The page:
D. Russell Brown House/Top of the Bay part 3


Under Joseph Carrolo’s leadership, the “beach” grew and prospered. Alice remembers the excitement of the many “Mardi-gras” held there and still chuckles over one of the incidents that turned out advantageously. There was an old barge that had been sunk off the beach. Efforts to remove it had failed repeatedly. With imagination the “liability” was turned into an “asset” by using the old hulk as a base to set off fireworks over the water. The attractions of the beach were so great that many built small, inexpensive summer cottages in the area. The rich had Narragansett Pier, Watch Hill and Newport, but in the eyes of most Rhode Islanders the ideal summer was one spent at Oakland Beach.

In time, the Depression of the ’30s took its toll. Even the trolley fare to the beach was a luxury. When the hurricane of 1938 devastated the area, many were forced to leave. Much of the beach was destroyed and the roof of the mansion house was severely damaged. The Carrolos never gave up and rebuilt a great deal of the site. Throughout Joseph’s long life he worked for the area as did his family. They were very active in civic affairs. For many years whist parties were held to raise money for worthwhile causes. Bert Rounds served as a councilman and, like his father-in-law, was very interested in all aspects of Oakland Beach, from the fire company to the library.

In 1981 Alice reluctantly decided to sell. The 14-room house had become too much for her to handle after her husband and her father died. She was very pleased to sell it to another Oakland Beach family. The Laphams, who turned the lovely old house into a restaurant, the Island View Inn.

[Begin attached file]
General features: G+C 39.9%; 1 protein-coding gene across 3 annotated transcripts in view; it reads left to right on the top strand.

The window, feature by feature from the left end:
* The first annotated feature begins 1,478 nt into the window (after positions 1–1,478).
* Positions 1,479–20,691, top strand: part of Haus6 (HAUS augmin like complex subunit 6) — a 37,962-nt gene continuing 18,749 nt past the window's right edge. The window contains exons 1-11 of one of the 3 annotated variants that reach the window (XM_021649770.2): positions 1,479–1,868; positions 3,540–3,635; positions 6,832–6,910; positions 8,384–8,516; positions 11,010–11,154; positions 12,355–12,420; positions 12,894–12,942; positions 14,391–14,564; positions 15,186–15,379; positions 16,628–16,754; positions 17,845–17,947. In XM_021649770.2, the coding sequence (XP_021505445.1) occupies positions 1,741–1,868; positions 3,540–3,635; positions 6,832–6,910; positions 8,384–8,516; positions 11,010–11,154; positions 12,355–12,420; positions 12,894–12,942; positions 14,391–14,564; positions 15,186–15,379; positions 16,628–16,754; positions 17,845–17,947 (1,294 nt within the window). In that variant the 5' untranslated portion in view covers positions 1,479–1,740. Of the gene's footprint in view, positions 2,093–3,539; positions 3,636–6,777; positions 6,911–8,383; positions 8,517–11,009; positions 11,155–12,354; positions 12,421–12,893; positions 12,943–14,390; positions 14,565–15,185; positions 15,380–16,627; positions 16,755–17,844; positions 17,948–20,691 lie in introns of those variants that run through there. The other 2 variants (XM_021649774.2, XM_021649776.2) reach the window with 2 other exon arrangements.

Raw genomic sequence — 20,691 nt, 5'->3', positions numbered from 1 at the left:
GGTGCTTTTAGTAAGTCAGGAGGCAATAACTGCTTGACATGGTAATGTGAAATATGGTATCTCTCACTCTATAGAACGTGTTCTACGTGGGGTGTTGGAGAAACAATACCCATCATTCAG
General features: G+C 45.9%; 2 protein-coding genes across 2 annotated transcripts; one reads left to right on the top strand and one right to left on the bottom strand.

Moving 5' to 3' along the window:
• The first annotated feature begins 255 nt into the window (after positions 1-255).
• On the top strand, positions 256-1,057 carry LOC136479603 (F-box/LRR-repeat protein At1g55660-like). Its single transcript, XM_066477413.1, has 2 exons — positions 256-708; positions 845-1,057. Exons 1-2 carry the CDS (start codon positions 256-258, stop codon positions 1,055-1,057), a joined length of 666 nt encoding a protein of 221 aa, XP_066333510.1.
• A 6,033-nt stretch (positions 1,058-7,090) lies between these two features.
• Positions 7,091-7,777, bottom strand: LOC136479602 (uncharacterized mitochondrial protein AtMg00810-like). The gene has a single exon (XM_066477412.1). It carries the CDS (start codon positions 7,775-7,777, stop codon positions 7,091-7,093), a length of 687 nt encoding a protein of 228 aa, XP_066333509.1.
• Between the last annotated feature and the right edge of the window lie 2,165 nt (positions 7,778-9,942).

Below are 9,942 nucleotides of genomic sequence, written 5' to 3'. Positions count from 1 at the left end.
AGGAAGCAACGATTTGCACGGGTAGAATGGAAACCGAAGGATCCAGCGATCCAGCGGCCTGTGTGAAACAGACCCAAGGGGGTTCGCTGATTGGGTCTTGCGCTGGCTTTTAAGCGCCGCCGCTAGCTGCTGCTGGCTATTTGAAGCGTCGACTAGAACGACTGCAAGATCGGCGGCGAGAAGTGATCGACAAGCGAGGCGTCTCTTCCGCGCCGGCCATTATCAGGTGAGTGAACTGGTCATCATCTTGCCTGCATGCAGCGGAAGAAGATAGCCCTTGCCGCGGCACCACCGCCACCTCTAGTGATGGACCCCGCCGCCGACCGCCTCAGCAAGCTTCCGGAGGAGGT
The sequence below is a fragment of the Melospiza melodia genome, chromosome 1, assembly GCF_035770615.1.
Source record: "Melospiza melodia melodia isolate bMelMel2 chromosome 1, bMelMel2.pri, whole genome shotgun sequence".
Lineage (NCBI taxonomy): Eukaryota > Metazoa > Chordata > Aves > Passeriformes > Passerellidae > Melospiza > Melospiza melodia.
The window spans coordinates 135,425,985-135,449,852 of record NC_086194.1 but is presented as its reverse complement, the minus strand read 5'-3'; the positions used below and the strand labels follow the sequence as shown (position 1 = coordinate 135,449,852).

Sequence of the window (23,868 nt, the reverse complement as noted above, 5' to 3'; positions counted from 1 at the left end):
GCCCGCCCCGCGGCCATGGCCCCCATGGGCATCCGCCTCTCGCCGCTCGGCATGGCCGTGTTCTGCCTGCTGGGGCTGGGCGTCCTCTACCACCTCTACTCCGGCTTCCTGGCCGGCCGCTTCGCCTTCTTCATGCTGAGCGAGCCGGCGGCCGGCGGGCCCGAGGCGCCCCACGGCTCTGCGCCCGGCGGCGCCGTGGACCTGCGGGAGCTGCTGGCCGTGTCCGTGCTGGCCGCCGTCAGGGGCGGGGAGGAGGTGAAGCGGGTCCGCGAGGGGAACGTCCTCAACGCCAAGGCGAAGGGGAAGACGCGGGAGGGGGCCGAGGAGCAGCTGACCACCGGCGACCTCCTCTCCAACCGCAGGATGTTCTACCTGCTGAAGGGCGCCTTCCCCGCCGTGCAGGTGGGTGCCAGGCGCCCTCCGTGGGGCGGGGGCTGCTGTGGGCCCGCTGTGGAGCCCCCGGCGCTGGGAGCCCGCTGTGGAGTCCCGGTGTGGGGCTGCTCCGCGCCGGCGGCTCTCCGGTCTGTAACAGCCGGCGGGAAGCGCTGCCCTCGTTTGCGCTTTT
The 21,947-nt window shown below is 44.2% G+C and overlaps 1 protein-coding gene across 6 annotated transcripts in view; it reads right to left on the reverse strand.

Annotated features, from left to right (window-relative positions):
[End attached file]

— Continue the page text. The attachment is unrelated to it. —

E.J. “Red” Lapham Jr., who manages the restaurant, says he and his wife searched from St. John’s in New Brunswick to Myrtle Beach, S.C. for a building like this and had just about given up.

“We couldn’t see the forest for the trees,” he said.

Here it was, right under our noses.”

Governor Brown picked the best place with its great view of the bay, and the house has been well kept up by the Carrolos, he commented. Mr. Lapham makes his point when he says, “There is always something to be seen on the bay. From large, lumbering ocean-going tankers to the graceful sailboats, there is never-ending activity.”

The present owners have left the house untouched except for making changes required by law. They feel that Oakland beach is a great place for people of all ages. Besides its natural beauty, it is close to the geographical center of Rhode Island, is easily accessible and has plenty of parking place. Lapham is amazed that none of the big hotel-restaurant chains have built here. He noted that the present city administration has done a great deal for the beach and has been most cooperative. In his opinion, there is a growing interest in the area. He feels that a permanent bathhouse and information booth would be a large step in the right direction for further improvements. The restaurant’s plan for the future is to preserve the house with as few changes as possible and to have the exterior shingles sand-blasted and painted in the original color.

The “old house” has seen all the changes of this century, from doughboys and G.I.’s of two world wars, the economic prosperity and depression, major hurricanes and styles from the bustle to the bikini. Today, you can sit in one of the governor’s rooms, partake of a fine meal and enjoy a great view of the bay as he once did. Oakland Beach seems to be coming alive again from the vantage point of the house at 898 Oakland Beach Avenue.


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